"Buenos dias", "buenas noches" -- this was the first words in a foreign language I heard in my life, as a three-year old boy growing up in developing post-war Western Germany, where the first gastarbeiters had arrived from Spain. Fascinated by the strange sounds, I tried to get to know some more languages, the only opportunity being TV courses of English and French -- there was no foreign language education for pre-teen school children in Germany yet in those days. Read more
To find some answers Tim Machan explores the language's present and past, and looks ahead to its futures among the one and a half billion people who speak it. His search is fascinating and important, for definitions of English have influenced education and law in many countries and helped shape the identities of those who live in them.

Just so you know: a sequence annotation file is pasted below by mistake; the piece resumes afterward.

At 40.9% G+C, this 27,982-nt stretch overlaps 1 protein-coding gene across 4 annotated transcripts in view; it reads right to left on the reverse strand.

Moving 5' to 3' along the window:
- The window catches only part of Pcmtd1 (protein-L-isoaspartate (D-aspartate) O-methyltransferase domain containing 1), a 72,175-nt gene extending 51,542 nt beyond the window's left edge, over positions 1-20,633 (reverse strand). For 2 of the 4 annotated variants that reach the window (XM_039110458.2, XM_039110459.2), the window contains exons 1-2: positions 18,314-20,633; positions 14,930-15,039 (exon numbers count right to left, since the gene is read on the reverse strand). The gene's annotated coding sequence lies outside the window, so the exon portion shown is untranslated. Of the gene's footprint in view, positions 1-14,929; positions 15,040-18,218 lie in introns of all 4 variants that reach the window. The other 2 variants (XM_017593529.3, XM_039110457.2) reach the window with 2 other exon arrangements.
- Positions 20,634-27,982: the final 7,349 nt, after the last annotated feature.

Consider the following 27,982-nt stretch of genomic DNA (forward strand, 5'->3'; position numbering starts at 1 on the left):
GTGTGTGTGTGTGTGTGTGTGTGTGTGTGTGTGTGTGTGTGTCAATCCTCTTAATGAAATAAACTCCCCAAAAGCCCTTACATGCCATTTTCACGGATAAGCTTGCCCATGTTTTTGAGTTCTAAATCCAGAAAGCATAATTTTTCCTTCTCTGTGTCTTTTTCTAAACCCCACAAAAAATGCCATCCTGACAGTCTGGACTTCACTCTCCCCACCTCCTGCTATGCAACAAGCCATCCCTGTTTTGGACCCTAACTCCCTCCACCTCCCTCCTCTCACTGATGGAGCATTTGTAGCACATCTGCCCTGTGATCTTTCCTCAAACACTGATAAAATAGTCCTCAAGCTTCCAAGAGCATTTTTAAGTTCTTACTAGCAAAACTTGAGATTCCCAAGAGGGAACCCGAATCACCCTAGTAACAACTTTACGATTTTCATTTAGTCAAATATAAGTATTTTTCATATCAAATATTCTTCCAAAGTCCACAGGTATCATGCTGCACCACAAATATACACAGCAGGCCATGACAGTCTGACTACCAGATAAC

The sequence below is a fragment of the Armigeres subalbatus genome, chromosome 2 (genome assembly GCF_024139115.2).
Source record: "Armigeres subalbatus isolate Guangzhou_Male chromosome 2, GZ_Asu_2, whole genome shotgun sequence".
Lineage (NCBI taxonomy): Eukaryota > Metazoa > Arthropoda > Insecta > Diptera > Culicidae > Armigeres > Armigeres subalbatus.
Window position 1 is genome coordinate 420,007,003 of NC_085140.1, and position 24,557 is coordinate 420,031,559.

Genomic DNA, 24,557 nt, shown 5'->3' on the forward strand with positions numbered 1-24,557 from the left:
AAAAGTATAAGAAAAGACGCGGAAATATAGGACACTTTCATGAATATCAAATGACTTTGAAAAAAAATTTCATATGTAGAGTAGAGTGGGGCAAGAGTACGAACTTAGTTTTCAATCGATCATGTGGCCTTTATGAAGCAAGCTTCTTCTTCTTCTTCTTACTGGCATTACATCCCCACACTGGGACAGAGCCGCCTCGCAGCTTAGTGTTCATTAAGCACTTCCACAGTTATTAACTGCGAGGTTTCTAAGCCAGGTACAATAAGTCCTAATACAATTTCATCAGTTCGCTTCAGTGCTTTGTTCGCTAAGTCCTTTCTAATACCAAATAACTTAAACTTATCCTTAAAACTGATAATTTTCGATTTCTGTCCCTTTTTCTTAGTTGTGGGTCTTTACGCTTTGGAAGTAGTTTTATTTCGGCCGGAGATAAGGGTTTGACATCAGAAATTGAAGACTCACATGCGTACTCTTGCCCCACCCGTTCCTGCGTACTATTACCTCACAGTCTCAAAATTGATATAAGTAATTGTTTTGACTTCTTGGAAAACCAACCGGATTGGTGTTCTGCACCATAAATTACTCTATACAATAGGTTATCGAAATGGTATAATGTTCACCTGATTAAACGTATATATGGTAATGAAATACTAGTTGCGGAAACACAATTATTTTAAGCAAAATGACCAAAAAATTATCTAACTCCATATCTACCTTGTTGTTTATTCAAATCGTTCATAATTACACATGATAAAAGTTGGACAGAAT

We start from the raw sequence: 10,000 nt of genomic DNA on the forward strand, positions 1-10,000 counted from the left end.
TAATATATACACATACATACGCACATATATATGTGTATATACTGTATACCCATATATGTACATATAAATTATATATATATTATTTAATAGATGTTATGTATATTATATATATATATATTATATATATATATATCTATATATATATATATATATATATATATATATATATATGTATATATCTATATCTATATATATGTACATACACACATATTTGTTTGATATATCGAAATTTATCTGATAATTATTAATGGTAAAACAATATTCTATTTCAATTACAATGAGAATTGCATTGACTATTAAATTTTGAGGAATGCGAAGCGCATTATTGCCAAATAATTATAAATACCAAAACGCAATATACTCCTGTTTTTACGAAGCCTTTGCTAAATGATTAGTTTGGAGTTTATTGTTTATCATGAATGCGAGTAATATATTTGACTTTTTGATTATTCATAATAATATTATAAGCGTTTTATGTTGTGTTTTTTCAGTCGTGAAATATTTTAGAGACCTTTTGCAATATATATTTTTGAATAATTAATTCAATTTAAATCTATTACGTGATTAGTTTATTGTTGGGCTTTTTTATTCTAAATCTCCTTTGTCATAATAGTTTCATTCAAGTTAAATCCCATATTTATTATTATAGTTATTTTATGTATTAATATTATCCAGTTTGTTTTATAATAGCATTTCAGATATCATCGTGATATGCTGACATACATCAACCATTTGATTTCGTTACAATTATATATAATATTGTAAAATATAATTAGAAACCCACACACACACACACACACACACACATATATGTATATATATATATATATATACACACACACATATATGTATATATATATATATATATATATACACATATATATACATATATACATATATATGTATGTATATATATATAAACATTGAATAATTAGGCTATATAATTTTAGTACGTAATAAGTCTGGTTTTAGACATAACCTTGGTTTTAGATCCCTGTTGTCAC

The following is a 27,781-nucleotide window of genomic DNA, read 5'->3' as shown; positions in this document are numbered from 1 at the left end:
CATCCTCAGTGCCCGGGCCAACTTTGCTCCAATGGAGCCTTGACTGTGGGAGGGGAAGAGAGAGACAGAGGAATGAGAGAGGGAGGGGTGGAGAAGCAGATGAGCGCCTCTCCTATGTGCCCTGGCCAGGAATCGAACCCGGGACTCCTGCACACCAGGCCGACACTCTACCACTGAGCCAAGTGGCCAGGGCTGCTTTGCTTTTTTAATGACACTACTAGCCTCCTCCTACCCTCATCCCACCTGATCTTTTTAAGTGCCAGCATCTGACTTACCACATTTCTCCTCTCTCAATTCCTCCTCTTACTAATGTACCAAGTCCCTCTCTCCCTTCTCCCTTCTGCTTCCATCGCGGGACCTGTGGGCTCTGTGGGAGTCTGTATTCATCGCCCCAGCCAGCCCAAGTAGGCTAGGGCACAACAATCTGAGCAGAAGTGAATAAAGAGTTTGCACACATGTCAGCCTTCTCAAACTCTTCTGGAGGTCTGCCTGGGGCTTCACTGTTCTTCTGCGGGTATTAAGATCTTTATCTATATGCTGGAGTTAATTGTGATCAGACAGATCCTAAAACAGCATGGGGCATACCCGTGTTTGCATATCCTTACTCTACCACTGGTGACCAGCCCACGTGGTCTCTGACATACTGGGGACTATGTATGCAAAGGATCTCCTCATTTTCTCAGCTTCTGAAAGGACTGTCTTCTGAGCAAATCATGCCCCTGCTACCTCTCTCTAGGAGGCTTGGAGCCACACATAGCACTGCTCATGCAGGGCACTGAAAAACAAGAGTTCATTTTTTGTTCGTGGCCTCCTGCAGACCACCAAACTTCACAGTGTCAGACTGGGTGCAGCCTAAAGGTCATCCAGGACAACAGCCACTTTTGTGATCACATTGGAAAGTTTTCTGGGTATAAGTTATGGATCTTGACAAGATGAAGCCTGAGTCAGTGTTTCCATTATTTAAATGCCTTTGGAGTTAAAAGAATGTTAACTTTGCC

This volume provides a new perspective on the evolution of the special language of medicine, based on the electronic corpus of Early Modern English Medical Texts, containing over two million words of medical writing from 1500 to 1700.
In Paumari the nominalized form of the verb (verbal noun) is marked by the suffix –hi, which is said to be clearly related with the verb meaning 'be' (Chapman & Derbyshire 1991: 180-181, 240). I wonder whether there are any other languages in which the verb 'be' is (reconstructed to be) the source of nominalizing morphology.
Could anyone help by providing data from languages you're familiar with and/or pointing to existing literature?
I will post a summary if the results prove to be interesting.